Delaware Getting in Line behind Barack Obama

TPM Election Central reports that super delegates announcing their support for Barack Obama today include Delaware DNC members Harriet Smith Windsor and Rhett Ruggerio (who is switching from Clinton), and state party chair John Daniello.
The New York Times reports that Tom Carper was among the senators talking about endorsing Obama at a meeting last night in Washington.

Monday, June 02, 2008

Four Weeks Left to Bring Wind Power to Delaware

As of tomorrow, the Senate will have 13 legislative days left to act on wind power. The General Assembly meets Tuesday, Wednesday and Thursday for each of the next four weeks, and concludes its business on Monday, June 30. I don't expect House Concurrent Resolution 38 to come up this week. But we need to get it on the Senate agenda before the month closes.
Legislators know how the majority of Delawareans feel about the chance to become the first state in the U.S. to move forward with offshore wind power.
We've heard the arguments from wind power opponents. Delmarva Power will continue to exaggerate the cost of the Bluewater Wind project using scary numbers that have nothing to do with the wind power agreement now on the table, while presenting sketchy numbers for onshore, out-of-state wind.
We know the benefits. Offshore wind power will provide us with 25 years of clean energy at a fixed cost. If fossil fuel prices continue to climb (and who thinks they won’t?) the Bluewater Wind project will provide a measure of price stability to our electric bills that no other option can give us.
The fight to bring offshore wind power to Delaware no longer hinges on careful analysis, but on staying power.
I'm tired. You're tired. But not too tired, I hope, to call your senator once more to urge that HCR 38 be brought to the floor for an up-or-down vote.
Do you think Gary Stockbridge and the other executives at Delmarva Power have given up? Don't count on it.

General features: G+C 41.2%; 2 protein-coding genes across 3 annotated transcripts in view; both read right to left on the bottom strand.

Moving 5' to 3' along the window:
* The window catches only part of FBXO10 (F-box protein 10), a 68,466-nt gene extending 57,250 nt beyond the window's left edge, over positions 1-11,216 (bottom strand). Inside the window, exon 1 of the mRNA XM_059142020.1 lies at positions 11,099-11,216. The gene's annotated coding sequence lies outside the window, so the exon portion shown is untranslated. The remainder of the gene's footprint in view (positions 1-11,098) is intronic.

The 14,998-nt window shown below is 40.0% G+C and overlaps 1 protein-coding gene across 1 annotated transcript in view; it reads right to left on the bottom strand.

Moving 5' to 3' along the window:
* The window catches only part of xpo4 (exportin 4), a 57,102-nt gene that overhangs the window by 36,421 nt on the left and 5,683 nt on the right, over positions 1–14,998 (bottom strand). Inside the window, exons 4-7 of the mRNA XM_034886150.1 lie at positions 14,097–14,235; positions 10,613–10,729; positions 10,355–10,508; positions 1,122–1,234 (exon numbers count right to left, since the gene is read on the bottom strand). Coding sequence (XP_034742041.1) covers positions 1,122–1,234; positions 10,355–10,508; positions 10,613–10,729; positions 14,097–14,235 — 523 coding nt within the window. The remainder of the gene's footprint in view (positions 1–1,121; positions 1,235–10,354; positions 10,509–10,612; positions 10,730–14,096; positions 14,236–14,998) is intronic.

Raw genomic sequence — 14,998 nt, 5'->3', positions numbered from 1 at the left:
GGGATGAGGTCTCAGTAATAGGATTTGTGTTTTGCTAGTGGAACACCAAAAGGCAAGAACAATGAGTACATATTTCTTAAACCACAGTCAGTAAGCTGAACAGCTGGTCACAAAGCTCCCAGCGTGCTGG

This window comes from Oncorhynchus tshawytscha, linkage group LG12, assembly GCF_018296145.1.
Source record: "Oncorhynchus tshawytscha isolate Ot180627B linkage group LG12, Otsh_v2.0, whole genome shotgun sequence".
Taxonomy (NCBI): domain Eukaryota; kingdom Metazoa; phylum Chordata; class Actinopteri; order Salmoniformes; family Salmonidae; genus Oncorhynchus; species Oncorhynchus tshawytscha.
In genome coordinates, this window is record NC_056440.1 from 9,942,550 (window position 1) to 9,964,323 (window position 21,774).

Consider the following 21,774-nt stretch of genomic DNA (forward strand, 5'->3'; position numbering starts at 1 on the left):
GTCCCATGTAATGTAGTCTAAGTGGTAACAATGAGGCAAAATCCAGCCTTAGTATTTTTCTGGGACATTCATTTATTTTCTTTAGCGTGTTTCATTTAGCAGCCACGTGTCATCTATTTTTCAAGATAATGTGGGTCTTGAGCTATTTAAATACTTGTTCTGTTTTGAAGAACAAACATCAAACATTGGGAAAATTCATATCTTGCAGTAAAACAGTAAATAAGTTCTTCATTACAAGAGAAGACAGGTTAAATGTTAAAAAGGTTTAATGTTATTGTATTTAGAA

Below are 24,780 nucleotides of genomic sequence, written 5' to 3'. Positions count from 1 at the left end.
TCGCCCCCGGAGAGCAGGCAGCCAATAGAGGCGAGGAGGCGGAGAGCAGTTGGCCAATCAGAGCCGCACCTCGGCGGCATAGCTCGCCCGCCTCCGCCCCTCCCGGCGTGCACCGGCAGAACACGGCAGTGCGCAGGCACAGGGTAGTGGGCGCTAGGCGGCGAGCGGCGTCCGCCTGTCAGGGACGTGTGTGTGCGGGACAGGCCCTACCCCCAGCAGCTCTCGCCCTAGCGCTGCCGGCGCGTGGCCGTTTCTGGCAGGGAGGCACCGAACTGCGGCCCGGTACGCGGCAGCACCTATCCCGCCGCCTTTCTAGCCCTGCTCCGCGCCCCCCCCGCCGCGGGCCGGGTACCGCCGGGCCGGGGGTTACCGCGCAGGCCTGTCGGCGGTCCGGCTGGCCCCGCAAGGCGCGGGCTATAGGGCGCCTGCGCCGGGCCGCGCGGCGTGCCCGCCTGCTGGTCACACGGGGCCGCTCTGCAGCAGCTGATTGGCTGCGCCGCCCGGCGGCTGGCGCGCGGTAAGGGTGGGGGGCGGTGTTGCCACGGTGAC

Delmarva Power is hoping to hang this up for the next four weeks in order to buy time until early next year. We cannot allow that to happen. So if you've called your senator, call again, even if you're already on a first-name basis with the Senate staff.
Contact information for senators
is posted here. If you don’t know who your senator is, click here.
Please call your senator to demand that they choose wind power based on the facts—not Delmarva Power’s scare tactics.
Lt. Gov. John Carney is gathering signatures for an online petition over at his campaign website.
You can also sign a petition asking for action at Citizens for a Better Sussex.

Sunday, June 01, 2008

Green Energy Workshop in Wilmington on Monday

For those whose interest in energy policy runs to more practical matters, State Rep. Gerald Brady and the Delaware Energy Office are hosting a green energy workshop in Wilmington Monday night at 6:30 p.m. at the Delaware Center for Horticulture, 1810 N. DuPont Street:
Scott Lynch of the Delaware Energy Office will provide information and answer questions on available state and federal assistance; alternative energy systems, including solar and geothermal; and practical ideas that we can all use to save money while conserving energy. The meeting is free and open to the public.
“The Delaware Energy Office is working diligently to provide useful information and assistance to environmentally-conscious and cost-conscious Delawareans,” Rep. Brady said. "Those who have attended previous workshops have learned how to both save significant money while going green at the same time."
For further information, contact Rep. Gerald Brady at (302) 229-0147 (home) or (302) 577-5313 (legislative office).
In the meanwhile, if you're interested in some smart blogging about wind power, kavips has posted Chapter 8 in an ongoing series, Windpower for Dummies.